I would like to support Option 7: Oglala Sioux Tribal Park from the proposed alternatives of the park general management plan. This option allows Oglala Lakota nation to protect their cultural and natural resources and restore their relationship with the buffalo nation. With this option, it will guarantee protection of the South Unit from becoming public lands, which help the nation to fully regain their access to the South Unit. This option also prevents the possible uranium mining and other threats of development in the South Unit. I like to support Lakota nation's sovereign right to manage the South Unit as a tribal park. This will create many opportunities for the Oglala Lakota people within park management, business and all other aspects of a tribal park. It is important to create a hope for the Oglala Lakota people, especially for the youth who deserve to regain their own identity as Oglala Lakota. Option 7 will serve the best to these purposes, in my opinion.

Thank you.

Bookmark and Share
posted by Village Earth at 0 Comments

Wednesday, August 18, 2010

The Tipi House Project

The Tipi House Project is an alternative housing project in the Wounded Knee District on the Pine Ridge Reservation. Developed by Chris Cuny, lifetime resident of the Pine Ridge Reservation, the Tipi House Project is intended to be a low-cost alternative housing option for residents of the Pine Ridge Reservation or for anyone in the world looking for an alternative to square, stick-built housing. Currently, the Pine Ridge Reservation is experiencing a shortage of several thousand houses and Village Earth seeks to support local solutions to solving this dilemma. The Tipi House is one such effort!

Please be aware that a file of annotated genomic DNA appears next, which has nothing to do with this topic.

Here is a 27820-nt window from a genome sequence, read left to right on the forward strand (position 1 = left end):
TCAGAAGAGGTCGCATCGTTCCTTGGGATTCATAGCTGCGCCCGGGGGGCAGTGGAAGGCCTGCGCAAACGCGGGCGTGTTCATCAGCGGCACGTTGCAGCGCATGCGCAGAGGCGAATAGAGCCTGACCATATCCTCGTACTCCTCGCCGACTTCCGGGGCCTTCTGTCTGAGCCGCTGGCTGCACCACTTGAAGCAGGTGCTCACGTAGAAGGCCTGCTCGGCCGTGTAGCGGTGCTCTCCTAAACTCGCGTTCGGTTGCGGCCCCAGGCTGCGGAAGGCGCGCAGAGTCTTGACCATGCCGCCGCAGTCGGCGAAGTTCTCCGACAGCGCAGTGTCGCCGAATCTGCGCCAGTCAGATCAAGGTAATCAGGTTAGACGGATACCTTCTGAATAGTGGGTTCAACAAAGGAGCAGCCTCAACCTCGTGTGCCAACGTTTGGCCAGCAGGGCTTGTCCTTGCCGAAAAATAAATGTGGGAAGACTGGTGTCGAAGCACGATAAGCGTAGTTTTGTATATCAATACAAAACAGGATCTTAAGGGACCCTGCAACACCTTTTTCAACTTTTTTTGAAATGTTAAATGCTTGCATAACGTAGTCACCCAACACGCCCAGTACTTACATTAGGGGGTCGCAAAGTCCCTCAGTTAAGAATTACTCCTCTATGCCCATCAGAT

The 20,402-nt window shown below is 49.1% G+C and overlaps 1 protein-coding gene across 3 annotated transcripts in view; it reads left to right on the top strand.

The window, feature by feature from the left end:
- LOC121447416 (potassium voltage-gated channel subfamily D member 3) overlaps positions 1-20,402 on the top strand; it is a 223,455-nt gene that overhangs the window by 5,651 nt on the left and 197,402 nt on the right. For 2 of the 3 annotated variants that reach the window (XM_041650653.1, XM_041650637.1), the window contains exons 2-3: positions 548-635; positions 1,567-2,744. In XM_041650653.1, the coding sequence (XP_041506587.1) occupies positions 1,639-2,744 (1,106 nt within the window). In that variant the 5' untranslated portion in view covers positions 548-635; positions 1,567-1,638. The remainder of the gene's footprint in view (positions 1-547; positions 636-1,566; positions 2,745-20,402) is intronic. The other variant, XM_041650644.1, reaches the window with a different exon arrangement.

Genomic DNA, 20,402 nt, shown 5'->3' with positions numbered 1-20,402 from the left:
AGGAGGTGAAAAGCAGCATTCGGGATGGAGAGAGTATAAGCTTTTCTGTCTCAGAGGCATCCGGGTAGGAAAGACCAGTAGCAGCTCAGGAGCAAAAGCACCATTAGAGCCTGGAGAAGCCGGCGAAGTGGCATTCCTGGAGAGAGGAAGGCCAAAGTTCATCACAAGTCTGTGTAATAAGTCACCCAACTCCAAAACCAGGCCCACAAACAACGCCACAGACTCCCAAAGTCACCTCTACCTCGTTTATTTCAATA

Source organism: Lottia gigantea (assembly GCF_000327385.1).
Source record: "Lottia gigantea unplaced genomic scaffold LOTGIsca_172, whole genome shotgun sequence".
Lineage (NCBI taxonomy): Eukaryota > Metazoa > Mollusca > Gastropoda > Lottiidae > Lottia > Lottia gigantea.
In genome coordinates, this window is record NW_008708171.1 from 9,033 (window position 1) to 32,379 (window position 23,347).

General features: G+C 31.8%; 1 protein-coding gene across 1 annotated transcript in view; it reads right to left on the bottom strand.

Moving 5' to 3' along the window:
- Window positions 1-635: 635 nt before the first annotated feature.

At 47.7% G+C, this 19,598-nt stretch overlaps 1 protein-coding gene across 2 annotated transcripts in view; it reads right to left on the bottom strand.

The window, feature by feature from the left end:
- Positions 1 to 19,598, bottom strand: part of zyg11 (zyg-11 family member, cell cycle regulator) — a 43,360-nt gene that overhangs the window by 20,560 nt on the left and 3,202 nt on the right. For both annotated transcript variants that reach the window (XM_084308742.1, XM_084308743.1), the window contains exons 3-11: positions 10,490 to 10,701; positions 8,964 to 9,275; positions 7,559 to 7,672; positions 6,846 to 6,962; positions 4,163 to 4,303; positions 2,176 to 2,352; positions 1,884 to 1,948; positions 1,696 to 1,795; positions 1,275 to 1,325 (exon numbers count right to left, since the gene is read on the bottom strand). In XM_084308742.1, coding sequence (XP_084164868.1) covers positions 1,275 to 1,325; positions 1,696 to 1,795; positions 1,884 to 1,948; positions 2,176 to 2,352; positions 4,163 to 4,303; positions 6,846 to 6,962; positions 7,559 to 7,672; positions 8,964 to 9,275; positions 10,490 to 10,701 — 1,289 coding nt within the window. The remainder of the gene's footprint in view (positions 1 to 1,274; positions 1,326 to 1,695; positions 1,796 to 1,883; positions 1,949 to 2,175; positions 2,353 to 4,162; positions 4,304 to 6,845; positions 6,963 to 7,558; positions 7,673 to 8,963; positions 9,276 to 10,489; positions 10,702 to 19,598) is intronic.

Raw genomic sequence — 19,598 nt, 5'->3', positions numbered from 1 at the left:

If you would like to support this project, please contact Chris Cuny, P.O. Box 268, Manderson, SD. 57756. Ph. 605-441-3876. Email. commonman87@hotmail.com.

Bookmark and Share
posted by Village Earth at 0 Comments

Monday, July 26, 2010

Senate holds up Cobell Settlement Once Again!

Senate will approve 700 Billion to Wall Street in a matter of weeks but when it comes to settling-up with Native Americans for less than 7% of the money owed to them for oil, gas, timber and grazing leases, try 14 years.


Statement by Elouise Cobell
Lead Plaintiff
Cobell vs Salazar

    BROWNING, Mont., July 23 -- On July 1, 2010, the House of Representatives passed HR4899 – Disaster/War Supplemental Appropriations. It included legislation to approve the Cobell v. Salazar individual Indian trust settlement.  Late last night, however, the Senate stripped from HR 4899 all domestic spending provisions, including our settlement legislation, notwithstanding that the domestic spending provisions are fully paid for.  The stripped version of the bill returns to the House for further consideration.  This is the second time in two months that the Senate has failed to act on settlement legislation although it is fully paid-for and had been expected to pass if put to a vote.